- Retaliation – It is illegal for a company to retaliate against an employee or applicant because he or she complained to a supervisor, or filed a charge against the company claiming discrimination. This includes firing, demoting, harassing, and other negative actions.
- Race – Race discrimination involves treating someone poorly due to his race, or because he has personal traits that are often associated with a particular race. These may include hair texture, skin color, facial features, or other traits. Race discrimination can also be applied to situations in which someone is treated poorly because he or she is married to, or associates with, a person of a particular race or color.
Prejudice Example in U.S. History
Every once in a while, Supreme Court decisions are entered that are nothing short of infuriating because they serve to uphold the very prejudices that others work so hard to abolish. An example of prejudice in a Supreme Court case can be found in the 1943 case of Hirabayashi v. United States.
After the Japanese attacked Pearl Harbor in 1941, President Roosevelt issued a number of executive orders, which were fast-tracked to being enacted as law, for the purpose of preventing any potential rebellion or espionage from those of Japanese descent who were living in the United States at that time. One order gave the Secretary of War permission to designate certain parts of the country as “military areas,” which served to keep certain people out of those areas, regardless of their country of origin or citizenship status. This seriously impacted the rights of those Japanese people who were living on American soil. Curfews were then imposed on Japanese Americans, as well as Japanese resident aliens.
The other executive order led to the creation of the internment camps by establishing the War Relocation Authority, which was empowered to remove, confine, and supervise the Japanese from these “military areas.” Gordon Kiyoshi Hirabayashi, a Japanese American student attending the University of Washington, first violated the curfew, then made it clear he would violate the relocation order.
The question here was whether or not the President’s executive orders, as well as the power he delegated to authorities in the military, which clearly furthered the attitude of prejudice against Japanese people, discriminated against those of Japanese descent, and violated the Fifth Amendment. The Court held that the President’s orders, including the implementation of the curfew, were constitutional, as the President and Congress, acting together as they did, had the authority to implement these measures as an emergency of war.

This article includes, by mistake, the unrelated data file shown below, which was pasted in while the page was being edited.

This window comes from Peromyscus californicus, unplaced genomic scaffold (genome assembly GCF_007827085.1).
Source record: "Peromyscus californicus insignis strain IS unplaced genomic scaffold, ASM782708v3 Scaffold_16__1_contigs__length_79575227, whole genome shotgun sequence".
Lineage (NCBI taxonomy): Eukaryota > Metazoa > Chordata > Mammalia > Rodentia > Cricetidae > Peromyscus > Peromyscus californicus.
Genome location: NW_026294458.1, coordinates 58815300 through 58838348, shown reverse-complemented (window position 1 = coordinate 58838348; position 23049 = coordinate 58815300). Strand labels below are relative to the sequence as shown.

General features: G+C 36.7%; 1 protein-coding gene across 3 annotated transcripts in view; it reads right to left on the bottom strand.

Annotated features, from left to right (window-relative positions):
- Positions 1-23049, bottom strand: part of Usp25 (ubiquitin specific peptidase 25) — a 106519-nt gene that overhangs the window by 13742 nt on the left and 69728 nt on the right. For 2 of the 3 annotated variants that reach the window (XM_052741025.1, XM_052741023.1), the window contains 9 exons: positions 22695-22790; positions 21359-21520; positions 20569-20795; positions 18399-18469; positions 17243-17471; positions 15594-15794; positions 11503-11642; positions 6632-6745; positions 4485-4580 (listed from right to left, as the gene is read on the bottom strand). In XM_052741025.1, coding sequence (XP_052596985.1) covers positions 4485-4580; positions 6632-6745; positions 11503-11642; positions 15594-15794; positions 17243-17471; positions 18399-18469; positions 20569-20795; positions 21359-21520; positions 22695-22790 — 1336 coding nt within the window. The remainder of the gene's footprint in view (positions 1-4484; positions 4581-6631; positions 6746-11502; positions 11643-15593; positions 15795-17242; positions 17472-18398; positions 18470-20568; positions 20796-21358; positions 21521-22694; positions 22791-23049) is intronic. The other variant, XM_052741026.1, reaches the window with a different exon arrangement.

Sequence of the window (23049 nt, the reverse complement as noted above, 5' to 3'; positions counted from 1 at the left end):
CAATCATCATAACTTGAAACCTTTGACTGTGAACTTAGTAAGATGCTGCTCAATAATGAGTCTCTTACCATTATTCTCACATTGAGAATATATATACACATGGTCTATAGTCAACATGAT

Chief Justice Stone wrote on behalf of a unanimous Court, and he reasoned that the restrictions imposed upon individuals of Japanese descent were formed in the country’s best interests. The Court neglected to address the more discriminatory relocation issue and focused on the curfew only, which the Court saw as a necessary “protective measure.” Stone argued that, in times of war, racial discrimination was justified, as, in his words, “having ethnic affiliations with an invading enemy may be a greater source of danger than those of a different ancestry.”
Related Legal Terms and Issues
- Court-Martial – A judicial court established to try those members of the armed services who have been accused of committing offenses against military law.
- Executive Order – An order made by a U.S. President, or a government agency, that has the same force of law.
- Res Judicata – A matter that has been decided upon by a court of law, and therefore may not be litigated any further by the parties involved.